We recommend: When foraging for produce, ensure that you only pick plump and well-coloured items that are free from bird or other damages. The berries can stain, so use gloves to avoid this. The stems are not palatable so remove before, additionally, remove any green stalks from the fruit.

Flavour profile: Earthy, tart, and sweet (when cooked).

Flavour pairings: They work well with spices and herbs such as cinnamon, black pepper, chilli, cardamom, rosemary. Game, several aged cheeses, oats, barley, quinoa, apple, pears, blackberries, red wine, port, and brandy.

Blackcurrents in bowl


At its best: July and August

Blackcurrants are dark and flavourful currants with a distinct tart taste and a strong aroma reminiscent of hedgerows. They are often used in desserts, jams, and beverages, and are a popular ingredient in British cuisine. Blackcurrants are also rich in nutrients and antioxidants, making them a healthy choice.

Chef Suggestions: Like most tart fruits, blackcurrants benefit from being paired with sweetness, such as sugar or honey, to enhance their palatability in jams, jellies, coulis, sorbets, smoothies, and cocktails. In savoury dishes, they can be used to make sauces for meat dishes or added to salads for a tart burst of flavour.

We recommend: Choose plump and firm blackcurrants with shiny, unbroken skins. To prepare them, simply strip the currants from their stalks and add them raw to fruit salads, as long as they’re not too tart. Alternatively, lightly cook them in a little water with sugar to taste. Be careful not to overcook them, as they may lose their fresh flavour.

Flavour profile: herbal, musky, sour and tart

Flavour pairings: Not surprisingly, like all dark berries, they go well with apples and dairy products such as yoghurt, cream cheese, and ricotta. Peanuts are a wonderful pairing, alongside almonds and hazelnuts. Blackcurrants also complement flavours like chocolate, vanilla, cinnamon, star anise and raspberries. They can also be paired with game meat such as venison and duck.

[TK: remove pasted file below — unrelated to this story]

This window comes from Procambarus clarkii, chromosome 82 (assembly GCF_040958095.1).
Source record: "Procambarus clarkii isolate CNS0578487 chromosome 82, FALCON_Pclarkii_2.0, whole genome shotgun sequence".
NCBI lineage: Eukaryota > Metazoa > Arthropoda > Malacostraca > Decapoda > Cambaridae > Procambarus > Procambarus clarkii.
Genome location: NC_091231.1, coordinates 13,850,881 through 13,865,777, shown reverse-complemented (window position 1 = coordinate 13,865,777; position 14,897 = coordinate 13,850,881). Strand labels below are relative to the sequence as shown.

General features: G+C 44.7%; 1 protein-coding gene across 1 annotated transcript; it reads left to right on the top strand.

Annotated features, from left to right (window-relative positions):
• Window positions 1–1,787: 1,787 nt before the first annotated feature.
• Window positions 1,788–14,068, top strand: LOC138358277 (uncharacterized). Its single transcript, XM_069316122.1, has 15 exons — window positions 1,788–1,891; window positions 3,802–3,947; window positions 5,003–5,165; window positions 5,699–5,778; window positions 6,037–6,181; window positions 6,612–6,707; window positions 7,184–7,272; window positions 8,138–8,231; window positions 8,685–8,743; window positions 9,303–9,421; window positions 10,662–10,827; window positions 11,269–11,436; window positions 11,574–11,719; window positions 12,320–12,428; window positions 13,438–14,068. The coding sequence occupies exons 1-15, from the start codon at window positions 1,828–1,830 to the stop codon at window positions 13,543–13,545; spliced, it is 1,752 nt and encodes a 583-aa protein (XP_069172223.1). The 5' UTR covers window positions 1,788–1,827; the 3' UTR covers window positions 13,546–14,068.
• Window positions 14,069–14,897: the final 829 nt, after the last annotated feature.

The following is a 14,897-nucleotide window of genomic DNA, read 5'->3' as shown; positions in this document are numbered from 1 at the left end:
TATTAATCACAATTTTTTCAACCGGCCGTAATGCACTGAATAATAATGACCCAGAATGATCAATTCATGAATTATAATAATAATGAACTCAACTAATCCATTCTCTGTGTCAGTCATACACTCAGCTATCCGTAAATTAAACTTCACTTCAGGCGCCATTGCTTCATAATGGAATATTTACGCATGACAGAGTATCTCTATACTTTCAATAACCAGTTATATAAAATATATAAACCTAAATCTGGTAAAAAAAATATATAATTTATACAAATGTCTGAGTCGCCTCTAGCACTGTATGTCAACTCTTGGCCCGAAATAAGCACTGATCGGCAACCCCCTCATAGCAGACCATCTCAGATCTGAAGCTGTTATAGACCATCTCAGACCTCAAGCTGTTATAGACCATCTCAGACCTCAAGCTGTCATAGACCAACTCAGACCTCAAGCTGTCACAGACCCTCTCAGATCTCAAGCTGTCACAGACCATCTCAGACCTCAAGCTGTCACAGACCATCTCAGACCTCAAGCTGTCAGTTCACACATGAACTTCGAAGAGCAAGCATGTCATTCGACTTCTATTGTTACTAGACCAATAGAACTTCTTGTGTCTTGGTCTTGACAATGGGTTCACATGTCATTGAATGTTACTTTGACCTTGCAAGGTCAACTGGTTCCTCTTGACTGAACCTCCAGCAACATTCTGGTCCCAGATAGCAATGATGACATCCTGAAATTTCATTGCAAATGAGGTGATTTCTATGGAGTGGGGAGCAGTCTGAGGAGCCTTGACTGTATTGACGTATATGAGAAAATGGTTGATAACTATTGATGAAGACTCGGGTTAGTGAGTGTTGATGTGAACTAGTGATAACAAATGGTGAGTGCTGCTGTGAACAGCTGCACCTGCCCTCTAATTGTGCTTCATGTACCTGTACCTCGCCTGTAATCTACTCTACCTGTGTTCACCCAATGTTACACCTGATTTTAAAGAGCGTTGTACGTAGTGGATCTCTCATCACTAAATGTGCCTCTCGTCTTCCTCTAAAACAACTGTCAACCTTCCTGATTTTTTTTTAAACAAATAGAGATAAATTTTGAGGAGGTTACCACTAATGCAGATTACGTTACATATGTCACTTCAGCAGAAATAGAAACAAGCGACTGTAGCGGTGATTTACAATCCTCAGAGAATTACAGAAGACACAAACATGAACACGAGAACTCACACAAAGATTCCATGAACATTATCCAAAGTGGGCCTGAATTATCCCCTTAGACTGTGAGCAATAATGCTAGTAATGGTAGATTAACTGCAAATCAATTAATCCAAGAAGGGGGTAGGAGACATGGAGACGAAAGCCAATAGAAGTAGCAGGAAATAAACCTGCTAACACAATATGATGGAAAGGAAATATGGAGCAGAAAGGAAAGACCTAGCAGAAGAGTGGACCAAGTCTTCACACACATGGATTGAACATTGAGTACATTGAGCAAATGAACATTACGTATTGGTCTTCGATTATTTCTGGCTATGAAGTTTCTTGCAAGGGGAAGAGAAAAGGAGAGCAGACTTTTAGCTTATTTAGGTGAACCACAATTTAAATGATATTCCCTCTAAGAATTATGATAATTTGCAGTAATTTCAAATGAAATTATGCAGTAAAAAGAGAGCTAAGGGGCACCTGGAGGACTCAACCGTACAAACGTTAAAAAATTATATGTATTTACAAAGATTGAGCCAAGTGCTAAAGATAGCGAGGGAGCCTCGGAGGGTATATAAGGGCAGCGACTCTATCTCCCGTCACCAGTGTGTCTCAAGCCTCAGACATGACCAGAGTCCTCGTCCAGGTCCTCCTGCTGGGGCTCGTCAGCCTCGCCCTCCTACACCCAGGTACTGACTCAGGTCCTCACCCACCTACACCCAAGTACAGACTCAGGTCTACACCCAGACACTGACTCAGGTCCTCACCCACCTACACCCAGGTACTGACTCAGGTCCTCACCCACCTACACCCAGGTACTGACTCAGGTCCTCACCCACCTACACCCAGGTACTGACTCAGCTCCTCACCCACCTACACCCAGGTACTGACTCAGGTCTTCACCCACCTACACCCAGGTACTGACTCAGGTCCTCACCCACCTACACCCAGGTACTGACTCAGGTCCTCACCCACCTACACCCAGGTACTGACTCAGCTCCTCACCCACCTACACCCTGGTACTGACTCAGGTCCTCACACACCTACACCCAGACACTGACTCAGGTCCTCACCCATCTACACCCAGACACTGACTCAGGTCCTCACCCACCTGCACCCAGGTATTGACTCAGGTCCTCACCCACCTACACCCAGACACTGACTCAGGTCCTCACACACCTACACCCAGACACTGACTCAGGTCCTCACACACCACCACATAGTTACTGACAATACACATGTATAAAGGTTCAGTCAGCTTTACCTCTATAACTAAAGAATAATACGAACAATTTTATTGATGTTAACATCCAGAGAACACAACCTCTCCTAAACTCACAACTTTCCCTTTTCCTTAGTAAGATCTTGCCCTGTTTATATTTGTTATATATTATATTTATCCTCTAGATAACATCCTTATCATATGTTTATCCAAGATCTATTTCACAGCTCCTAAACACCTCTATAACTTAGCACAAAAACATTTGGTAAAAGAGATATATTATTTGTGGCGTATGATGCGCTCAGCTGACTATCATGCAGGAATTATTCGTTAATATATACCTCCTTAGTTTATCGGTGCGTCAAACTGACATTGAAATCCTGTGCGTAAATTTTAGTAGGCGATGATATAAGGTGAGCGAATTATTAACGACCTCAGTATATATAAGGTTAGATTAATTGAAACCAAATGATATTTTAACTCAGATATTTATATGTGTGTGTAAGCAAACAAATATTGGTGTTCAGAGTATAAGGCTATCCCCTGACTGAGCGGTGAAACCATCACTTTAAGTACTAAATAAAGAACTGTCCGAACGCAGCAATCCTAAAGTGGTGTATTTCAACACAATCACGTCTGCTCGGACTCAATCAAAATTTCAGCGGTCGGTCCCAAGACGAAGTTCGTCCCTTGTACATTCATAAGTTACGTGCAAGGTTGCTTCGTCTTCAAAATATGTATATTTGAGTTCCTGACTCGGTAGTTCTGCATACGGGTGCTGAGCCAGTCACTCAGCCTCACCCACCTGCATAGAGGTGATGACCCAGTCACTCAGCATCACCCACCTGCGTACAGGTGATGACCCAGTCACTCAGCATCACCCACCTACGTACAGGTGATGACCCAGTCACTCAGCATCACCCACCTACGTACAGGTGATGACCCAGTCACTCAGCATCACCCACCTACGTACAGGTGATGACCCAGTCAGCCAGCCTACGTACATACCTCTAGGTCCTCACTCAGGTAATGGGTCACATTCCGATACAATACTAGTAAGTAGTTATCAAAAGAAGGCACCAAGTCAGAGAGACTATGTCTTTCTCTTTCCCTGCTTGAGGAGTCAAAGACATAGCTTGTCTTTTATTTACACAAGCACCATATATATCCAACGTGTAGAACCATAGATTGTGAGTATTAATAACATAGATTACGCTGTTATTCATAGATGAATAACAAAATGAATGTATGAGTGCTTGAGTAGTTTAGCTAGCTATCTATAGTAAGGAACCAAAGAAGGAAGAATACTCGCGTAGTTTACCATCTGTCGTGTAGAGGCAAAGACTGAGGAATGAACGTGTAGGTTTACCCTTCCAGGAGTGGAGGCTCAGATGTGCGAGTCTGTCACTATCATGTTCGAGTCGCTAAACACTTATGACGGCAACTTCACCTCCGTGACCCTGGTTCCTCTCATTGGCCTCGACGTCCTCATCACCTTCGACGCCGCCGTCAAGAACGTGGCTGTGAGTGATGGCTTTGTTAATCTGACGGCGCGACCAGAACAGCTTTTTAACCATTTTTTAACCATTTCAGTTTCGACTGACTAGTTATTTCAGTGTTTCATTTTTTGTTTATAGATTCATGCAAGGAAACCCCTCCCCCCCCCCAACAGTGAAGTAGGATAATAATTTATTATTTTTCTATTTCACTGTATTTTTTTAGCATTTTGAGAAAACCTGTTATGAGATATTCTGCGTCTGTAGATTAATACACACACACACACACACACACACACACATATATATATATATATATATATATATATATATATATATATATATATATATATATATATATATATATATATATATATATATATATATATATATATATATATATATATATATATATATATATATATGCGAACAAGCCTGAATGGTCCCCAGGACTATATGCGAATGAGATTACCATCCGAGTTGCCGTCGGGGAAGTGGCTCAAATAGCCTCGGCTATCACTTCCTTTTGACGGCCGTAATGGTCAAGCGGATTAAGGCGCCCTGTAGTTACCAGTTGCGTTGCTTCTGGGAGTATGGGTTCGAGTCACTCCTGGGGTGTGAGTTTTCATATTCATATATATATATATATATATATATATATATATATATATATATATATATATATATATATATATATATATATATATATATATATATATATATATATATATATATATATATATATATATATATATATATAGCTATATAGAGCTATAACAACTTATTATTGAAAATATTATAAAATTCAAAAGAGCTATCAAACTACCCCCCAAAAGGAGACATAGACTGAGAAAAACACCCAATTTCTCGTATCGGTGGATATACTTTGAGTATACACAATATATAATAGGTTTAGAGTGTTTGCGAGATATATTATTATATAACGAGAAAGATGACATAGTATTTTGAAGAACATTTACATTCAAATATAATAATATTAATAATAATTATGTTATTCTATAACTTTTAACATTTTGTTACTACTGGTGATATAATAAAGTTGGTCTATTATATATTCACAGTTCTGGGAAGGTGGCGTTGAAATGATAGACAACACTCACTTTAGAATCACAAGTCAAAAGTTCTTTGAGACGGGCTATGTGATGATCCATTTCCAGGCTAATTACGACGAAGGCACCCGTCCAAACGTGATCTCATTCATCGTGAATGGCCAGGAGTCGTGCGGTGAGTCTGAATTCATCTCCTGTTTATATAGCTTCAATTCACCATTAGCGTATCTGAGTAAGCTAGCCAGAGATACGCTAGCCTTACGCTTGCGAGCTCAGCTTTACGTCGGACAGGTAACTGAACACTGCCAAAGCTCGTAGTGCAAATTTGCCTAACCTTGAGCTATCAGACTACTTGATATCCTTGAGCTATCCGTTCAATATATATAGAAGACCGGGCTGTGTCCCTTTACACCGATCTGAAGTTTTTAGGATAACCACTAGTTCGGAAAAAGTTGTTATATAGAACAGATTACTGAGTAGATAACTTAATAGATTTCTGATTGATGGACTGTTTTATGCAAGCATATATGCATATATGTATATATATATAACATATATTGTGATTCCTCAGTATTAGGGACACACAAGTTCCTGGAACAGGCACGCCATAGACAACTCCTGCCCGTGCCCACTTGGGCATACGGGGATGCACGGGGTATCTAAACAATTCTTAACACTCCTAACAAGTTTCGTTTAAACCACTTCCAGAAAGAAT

Cherries in bowl


At its best: June and July

Cherries are small, round, juicy fruits that grow on trees in different varieties, including sweet and sour. The colour of the fruit can range from bright red to dark burgundy. Cherries are commonly enjoyed fresh, baked in desserts, or used in jams and sauces. Sweet cherries complement flavours of chocolate, almonds, and vanilla, while sour cherries are often paired with spices such as cinnamon and cloves. They are also commonly used in cocktails and pair well with cheeses such as goat cheese and blue cheese.

Chef Suggestions: Cherries can be enjoyed as a delicious summer snack or a wonderful addition to fruit salads. Before cooking, it is necessary to remove the pits, which can be done using a cherry pitter. Once pitted, cherries can be incorporated into cakes, muffins, and clafoutis, or used to make jam and cherry brandy.

We recommend: Look for plump, shiny cherries with attached stalks. The fruit should have a dark red colour, it’s important to ensure they are firm but not hard. Dark cherries generally have a more acidic taste, while pale cherries tend to be sweeter. It is recommended to taste them before purchasing to determine your preferred flavour.

Flavour profile: Sweet, tangy, and rich.

Flavour pairings: Cream cheese, whipped cream, ice cream, yoghurt, dark chocolate, red/white wine, flaky pastry, balsamic vinegar, dark leafy greens, blueberries, pineapple, almonds, radishes, and lime